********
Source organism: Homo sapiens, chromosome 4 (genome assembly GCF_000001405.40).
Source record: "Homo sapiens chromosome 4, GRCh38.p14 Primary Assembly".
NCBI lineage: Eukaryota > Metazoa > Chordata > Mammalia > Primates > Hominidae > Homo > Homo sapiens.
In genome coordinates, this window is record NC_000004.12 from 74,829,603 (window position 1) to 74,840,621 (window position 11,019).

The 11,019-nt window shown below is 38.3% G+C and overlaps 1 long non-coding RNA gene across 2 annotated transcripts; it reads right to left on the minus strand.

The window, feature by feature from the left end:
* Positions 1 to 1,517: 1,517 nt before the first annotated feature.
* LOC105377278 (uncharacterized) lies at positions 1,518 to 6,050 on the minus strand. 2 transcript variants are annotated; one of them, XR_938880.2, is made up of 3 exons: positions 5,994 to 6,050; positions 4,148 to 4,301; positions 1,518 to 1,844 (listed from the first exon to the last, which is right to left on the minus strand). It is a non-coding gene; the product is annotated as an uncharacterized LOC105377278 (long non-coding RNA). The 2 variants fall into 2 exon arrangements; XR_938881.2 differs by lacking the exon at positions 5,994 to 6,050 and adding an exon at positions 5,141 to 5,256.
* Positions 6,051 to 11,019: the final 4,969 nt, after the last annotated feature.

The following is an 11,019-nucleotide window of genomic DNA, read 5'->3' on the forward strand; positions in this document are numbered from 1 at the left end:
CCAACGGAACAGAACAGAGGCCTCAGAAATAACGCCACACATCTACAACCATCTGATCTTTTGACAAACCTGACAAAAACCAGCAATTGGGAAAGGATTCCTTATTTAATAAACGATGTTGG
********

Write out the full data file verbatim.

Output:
Source organism: Homo sapiens, chromosome 4 (genome assembly GCF_000001405.40).
Source record: "Homo sapiens chromosome 4, GRCh38.p14 Primary Assembly".
NCBI lineage: Eukaryota > Metazoa > Chordata > Mammalia > Primates > Hominidae > Homo > Homo sapiens.
In genome coordinates, this window is record NC_000004.12 from 74,829,603 (window position 1) to 74,840,621 (window position 11,019).

The 11,019-nt window shown below is 38.3% G+C and overlaps 1 long non-coding RNA gene across 2 annotated transcripts; it reads right to left on the minus strand.

The window, feature by feature from the left end:
* Positions 1 to 1,517: 1,517 nt before the first annotated feature.
* LOC105377278 (uncharacterized) lies at positions 1,518 to 6,050 on the minus strand. 2 transcript variants are annotated; one of them, XR_938880.2, is made up of 3 exons: positions 5,994 to 6,050; positions 4,148 to 4,301; positions 1,518 to 1,844 (listed from the first exon to the last, which is right to left on the minus strand). It is a non-coding gene; the product is annotated as an uncharacterized LOC105377278 (long non-coding RNA). The 2 variants fall into 2 exon arrangements; XR_938881.2 differs by lacking the exon at positions 5,994 to 6,050 and adding an exon at positions 5,141 to 5,256.
* Positions 6,051 to 11,019: the final 4,969 nt, after the last annotated feature.

The following is an 11,019-nucleotide window of genomic DNA, read 5'->3' on the forward strand; positions in this document are numbered from 1 at the left end:
CCAACGGAACAGAACAGAGGCCTCAGAAATAACGCCACACATCTACAACCATCTGATCTTTTGACAAACCTGACAAAAACCAGCAATTGGGAAAGGATTCCTTATTTAATAAACGATGTTGG